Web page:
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|Title:||Acute Experimental Pain Responses in Methadone- and Buprenorphine/Naloxone-Maintained Patients Administered Additional Opioid or Gabapentin: A Double-Blind Crossover Pilot Study||Authors:||Murnion, Bridin ;Rivas, C.;Demirkol, A.;Hayes, V.;Lintzeris, N.;Nielsen, S.||Affliation:||Central Coast Local Health District||Issue Date:||Aug-2019||Source:||21(6):1188-1198||Journal title:||Pain Medicine||Department:||Drug & Alcohol||Abstract:||OBJECTIVE: The study objective was to identify the analgesic efficacy of three different pharmacological strategies in patients receiving methadone or buprenorphine as opioid agonist treatment (OAT). The three pharmacological approaches, a) increasing maintenance methadone/buprenorphine dose by 30%, b) adding oxycodone, or c) adding a single dose of gabapentin, were compared with a control condition of the participant's usual OAT dose. DESIGN: A randomized, controlled, double-blinded, double-dummy, within-subject crossover study. SUBJECTS: Nine participants on stable doses of methadone and eight participants on stable doses of buprenorphine were recruited. SETTING: An outpatient opioid treatment clinic in inner city Sydney, Australia. METHODS: The cold pressor tolerance test was used to examine experimental pain threshold and tolerance. Ratings of subjective drug effects and safety measures (physiological and cognitive) were assessed. RESULTS: There was no difference in the primary outcome measures of pain thresholds or tolerance between the conditions examined. Interindividual variability was evident. Differences in some subjective measures were identified, including lower pain recall, lower "bad effects," and higher global satisfaction in the additional methadone condition. In the buprenorphine arm, increased drug liking and "bad effects" were detected with oxycodone administration, while increased subjective intoxication was identified with gabapentin. CONCLUSIONS: There was no evidence of an objective improvement in analgesia with any condition compared with control. Further research is required to optimize pain management strategies in this population.||URI:||https://elibrary.cclhd.health.nsw.gov.au/cclhdjspui/handle/1/1633||DOI:||10.1093/pm/pnz178||Pubmed:||https://www.ncbi.nlm.nih.gov/pubmed/31504868||ISSN:||1526-2375||Publicaton type:||Journal Article||Keywords:||Drug and Alcohol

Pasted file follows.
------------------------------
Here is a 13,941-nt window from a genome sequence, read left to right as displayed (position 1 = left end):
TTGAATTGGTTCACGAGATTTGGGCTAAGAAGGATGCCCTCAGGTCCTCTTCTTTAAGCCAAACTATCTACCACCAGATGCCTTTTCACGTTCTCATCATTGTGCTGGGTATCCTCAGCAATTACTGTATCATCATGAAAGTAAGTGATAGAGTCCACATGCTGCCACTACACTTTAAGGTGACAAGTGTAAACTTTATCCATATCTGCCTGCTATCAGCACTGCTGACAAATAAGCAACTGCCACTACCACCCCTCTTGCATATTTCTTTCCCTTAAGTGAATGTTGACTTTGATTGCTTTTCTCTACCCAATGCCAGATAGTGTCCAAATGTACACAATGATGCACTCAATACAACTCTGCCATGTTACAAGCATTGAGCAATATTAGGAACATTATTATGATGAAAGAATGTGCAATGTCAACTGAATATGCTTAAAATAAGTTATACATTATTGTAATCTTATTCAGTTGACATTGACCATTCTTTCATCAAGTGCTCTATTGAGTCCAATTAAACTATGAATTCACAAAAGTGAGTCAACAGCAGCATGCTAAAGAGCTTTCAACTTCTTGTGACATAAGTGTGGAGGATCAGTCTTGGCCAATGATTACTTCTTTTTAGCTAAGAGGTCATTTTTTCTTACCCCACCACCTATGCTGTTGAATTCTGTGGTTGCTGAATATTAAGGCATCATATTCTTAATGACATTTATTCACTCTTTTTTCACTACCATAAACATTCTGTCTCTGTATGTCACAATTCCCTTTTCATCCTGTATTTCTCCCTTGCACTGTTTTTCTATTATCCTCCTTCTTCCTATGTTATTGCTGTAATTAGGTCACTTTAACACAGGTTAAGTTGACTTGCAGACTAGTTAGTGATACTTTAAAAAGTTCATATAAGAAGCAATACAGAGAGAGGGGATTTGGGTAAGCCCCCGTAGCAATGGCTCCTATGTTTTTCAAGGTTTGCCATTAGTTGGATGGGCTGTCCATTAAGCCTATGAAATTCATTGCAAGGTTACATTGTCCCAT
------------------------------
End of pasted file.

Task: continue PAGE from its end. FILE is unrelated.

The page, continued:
|Study or Trial:||Randomized Controlled Clinical Trial/Controlled Clinical Trial|
|Appears in Collections:||Health Service Research|
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